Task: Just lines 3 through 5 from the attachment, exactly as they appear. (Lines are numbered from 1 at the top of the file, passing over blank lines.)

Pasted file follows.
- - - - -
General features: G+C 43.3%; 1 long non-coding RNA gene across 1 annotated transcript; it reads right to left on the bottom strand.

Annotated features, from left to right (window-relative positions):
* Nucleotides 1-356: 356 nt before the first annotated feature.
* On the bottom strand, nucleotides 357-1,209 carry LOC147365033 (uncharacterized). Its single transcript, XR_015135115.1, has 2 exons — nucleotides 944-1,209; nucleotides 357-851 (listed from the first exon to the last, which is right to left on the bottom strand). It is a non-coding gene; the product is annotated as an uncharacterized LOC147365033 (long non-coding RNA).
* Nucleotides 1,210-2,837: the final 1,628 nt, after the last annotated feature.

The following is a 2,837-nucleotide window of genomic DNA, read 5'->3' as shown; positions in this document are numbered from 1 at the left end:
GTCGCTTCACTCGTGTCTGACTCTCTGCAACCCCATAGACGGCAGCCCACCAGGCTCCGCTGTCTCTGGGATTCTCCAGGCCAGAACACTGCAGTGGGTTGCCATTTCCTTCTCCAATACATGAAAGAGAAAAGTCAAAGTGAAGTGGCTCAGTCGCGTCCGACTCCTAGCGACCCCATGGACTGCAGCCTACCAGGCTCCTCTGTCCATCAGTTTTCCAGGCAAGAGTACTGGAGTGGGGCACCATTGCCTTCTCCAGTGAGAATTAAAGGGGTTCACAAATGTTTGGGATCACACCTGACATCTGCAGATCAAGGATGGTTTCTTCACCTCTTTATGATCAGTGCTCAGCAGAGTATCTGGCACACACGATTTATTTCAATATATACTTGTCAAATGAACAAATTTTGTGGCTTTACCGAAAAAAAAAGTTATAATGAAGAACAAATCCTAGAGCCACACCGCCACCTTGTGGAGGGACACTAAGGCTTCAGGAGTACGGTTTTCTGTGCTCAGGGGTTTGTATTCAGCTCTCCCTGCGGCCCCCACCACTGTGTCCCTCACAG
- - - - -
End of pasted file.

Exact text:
* Nucleotides 1-356: 356 nt before the first annotated feature.
* On the bottom strand, nucleotides 357-1,209 carry LOC147365033 (uncharacterized). Its single transcript, XR_015135115.1, has 2 exons — nucleotides 944-1,209; nucleotides 357-851 (listed from the first exon to the last, which is right to left on the bottom strand). It is a non-coding gene; the product is annotated as an uncharacterized LOC147365033 (long non-coding RNA).
* Nucleotides 1,210-2,837: the final 1,628 nt, after the last annotated feature.